LITTLE ROCK — A new study by scientists at Duke University and the U.S. Geological Survey has found no evidence of groundwater contamination from shale gas production in Arkansas.
"Our results show no discernible impairment of groundwater quality in areas associated with natural gas drilling and hydraulic fracturing in this region," Avner Vengosh, professor of geochemistry and water quality at Duke’s Nicholas School of the Environment, said in a release from the university.
The scientists sampled 127 shallow drinking water wells in areas overlying Fayetteville Shale gas production in north-central Arkansas. They analyzed the samples for major and trace elements and hydrocarbons, and used isotopic tracers to identify the sources of possible contaminants. The researchers compared the chemical composition of the contaminants to those found in water and gas samples from nearby shale gas drilling sites.
"Only a fraction of the groundwater samples we collected contained dissolved methane, mostly in low concentrations, and the isotopic fingerprint of the carbon in the methane in our samples was different from the carbon in deep shale gas in all but two cases," Vengosh said.
The finding indicates that the methane was produced primarily by biological activity in the region’s shallow aquifers and not from shale gas contamination, he said.
"These findings demonstrate that shale gas development, at least in this area, has been done without negatively impacting drinking water resources," said Nathaniel R. Warner, a Ph.D. student at Duke and lead author of the study.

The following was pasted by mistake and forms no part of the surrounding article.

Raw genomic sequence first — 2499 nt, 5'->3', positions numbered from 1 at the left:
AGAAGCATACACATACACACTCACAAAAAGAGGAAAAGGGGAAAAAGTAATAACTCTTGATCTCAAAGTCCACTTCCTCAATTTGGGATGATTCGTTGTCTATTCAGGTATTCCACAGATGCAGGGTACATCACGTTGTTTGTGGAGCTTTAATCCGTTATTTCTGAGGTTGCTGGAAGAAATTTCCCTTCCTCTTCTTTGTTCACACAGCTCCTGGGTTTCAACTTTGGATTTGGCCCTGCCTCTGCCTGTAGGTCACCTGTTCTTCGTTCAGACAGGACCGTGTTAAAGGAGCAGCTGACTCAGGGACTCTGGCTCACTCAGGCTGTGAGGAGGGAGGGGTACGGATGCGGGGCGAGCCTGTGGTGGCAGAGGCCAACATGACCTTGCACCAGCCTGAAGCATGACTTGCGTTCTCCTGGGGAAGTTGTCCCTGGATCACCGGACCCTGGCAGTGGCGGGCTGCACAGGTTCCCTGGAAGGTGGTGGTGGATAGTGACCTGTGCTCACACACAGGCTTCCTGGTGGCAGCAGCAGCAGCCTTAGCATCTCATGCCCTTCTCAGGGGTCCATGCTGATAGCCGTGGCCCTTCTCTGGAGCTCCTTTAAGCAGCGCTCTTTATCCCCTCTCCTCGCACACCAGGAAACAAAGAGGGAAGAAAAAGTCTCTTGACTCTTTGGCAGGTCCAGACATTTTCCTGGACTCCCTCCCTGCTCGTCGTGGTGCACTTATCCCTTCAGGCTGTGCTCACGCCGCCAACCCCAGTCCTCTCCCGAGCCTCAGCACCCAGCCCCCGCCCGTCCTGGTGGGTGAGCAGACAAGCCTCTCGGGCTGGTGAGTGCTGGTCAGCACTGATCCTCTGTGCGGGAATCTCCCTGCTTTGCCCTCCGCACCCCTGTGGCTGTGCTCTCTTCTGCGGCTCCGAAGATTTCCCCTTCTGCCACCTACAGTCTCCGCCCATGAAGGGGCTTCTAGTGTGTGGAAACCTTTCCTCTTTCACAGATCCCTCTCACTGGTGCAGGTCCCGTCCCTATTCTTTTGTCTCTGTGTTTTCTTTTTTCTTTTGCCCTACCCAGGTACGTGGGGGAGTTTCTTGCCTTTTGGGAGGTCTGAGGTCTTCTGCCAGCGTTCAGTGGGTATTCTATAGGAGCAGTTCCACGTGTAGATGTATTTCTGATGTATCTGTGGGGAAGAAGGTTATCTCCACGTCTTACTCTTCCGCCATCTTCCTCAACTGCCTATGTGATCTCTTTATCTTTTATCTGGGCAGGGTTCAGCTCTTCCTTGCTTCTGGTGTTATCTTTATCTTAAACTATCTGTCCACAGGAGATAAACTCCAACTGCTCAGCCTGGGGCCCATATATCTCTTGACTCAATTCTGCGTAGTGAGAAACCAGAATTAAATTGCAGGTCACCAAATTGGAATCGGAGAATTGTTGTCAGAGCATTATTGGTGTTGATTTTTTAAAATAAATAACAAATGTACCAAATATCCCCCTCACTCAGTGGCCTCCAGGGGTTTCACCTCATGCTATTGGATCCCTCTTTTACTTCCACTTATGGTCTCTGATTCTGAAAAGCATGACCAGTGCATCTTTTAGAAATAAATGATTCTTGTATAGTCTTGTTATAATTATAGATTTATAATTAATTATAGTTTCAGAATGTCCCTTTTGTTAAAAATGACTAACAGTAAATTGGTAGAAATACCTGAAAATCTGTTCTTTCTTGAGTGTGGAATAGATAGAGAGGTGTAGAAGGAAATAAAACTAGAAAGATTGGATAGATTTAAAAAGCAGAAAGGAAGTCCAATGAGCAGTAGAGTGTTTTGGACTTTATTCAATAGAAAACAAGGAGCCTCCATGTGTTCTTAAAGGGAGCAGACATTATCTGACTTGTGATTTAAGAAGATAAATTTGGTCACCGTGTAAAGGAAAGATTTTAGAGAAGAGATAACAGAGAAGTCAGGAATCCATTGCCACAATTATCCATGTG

Vengosh, Warner, Jackson and their colleagues published their peer-reviewed findings in the online edition of the journal Applied Geochemistry.
Hydraulic fracturing, also called hydrofracking or fracking, involves pumping water, sand and chemicals deep underground into horizontal gas wells at high pressure to crack open hydrocarbon-rich shale and extract natural gas. Accelerated shale gas drilling and hydrofracking in recent years has fueled concerns about water contamination by methane, fracking fluids and wastewater from the operations.
Previous peer-reviewed studies by Duke scientists found direct evidence of methane contamination in drinking water wells near shale-gas drilling sites in the Marcellus Shale basin of northeastern Pennsylvania, as well as possible connectivity between deep brines and shallow aquifers, but no evidence of contamination from fracking fluids.
"The hydrogeology of Arkansas’ Fayetteville Shale basin is very different from Pennsylvania’s Marcellus Shale," Vengosh said.
Far from contradicting the earlier studies, the Arkansas study "suggests that variations in local and regional geology play major roles in determining the possible risk of groundwater impacts from shale gas development. As such, they must be taken into consideration before drilling begins," he said.
Human factors, such as the drilling techniques used and the integrity of the well bores, also likely play a role in preventing, or allowing, gas leakage from drilling sites to shallow aquifers, Vengosh said.
"The take-home message is that regardless of the location, systematic monitoring of geochemical and isotopic tracers is necessary for assessing possible groundwater contamination," he said. "Our findings in Arkansas are important, but we are still only beginning to evaluate and understand the environmental risks of shale gas development. Much more research is needed."